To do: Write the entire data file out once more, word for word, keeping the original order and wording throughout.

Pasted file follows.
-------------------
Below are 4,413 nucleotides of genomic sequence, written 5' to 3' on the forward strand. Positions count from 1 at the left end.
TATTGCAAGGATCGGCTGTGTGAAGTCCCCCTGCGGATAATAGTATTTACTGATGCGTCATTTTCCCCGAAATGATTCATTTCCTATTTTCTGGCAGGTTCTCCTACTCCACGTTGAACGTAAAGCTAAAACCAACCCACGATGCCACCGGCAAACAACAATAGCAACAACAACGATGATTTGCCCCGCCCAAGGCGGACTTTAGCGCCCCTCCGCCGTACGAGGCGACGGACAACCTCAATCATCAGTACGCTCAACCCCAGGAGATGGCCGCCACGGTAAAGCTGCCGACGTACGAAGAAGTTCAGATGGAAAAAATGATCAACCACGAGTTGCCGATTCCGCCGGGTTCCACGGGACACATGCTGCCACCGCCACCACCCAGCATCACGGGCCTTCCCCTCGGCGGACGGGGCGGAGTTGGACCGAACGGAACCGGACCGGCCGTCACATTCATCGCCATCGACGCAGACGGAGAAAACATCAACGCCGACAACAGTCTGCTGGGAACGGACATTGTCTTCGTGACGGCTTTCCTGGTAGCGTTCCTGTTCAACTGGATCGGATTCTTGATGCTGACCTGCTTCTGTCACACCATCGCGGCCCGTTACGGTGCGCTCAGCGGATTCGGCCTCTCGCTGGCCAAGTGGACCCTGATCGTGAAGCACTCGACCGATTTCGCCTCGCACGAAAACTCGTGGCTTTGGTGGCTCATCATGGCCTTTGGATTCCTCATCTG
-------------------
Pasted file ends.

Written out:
Below are 4,413 nucleotides of genomic sequence, written 5' to 3' on the forward strand. Positions count from 1 at the left end.
TATTGCAAGGATCGGCTGTGTGAAGTCCCCCTGCGGATAATAGTATTTACTGATGCGTCATTTTCCCCGAAATGATTCATTTCCTATTTTCTGGCAGGTTCTCCTACTCCACGTTGAACGTAAAGCTAAAACCAACCCACGATGCCACCGGCAAACAACAATAGCAACAACAACGATGATTTGCCCCGCCCAAGGCGGACTTTAGCGCCCCTCCGCCGTACGAGGCGACGGACAACCTCAATCATCAGTACGCTCAACCCCAGGAGATGGCCGCCACGGTAAAGCTGCCGACGTACGAAGAAGTTCAGATGGAAAAAATGATCAACCACGAGTTGCCGATTCCGCCGGGTTCCACGGGACACATGCTGCCACCGCCACCACCCAGCATCACGGGCCTTCCCCTCGGCGGACGGGGCGGAGTTGGACCGAACGGAACCGGACCGGCCGTCACATTCATCGCCATCGACGCAGACGGAGAAAACATCAACGCCGACAACAGTCTGCTGGGAACGGACATTGTCTTCGTGACGGCTTTCCTGGTAGCGTTCCTGTTCAACTGGATCGGATTCTTGATGCTGACCTGCTTCTGTCACACCATCGCGGCCCGTTACGGTGCGCTCAGCGGATTCGGCCTCTCGCTGGCCAAGTGGACCCTGATCGTGAAGCACTCGACCGATTTCGCCTCGCACGAAAACTCGTGGCTTTGGTGGCTCATCATGGCCTTTGGATTCCTCATCTG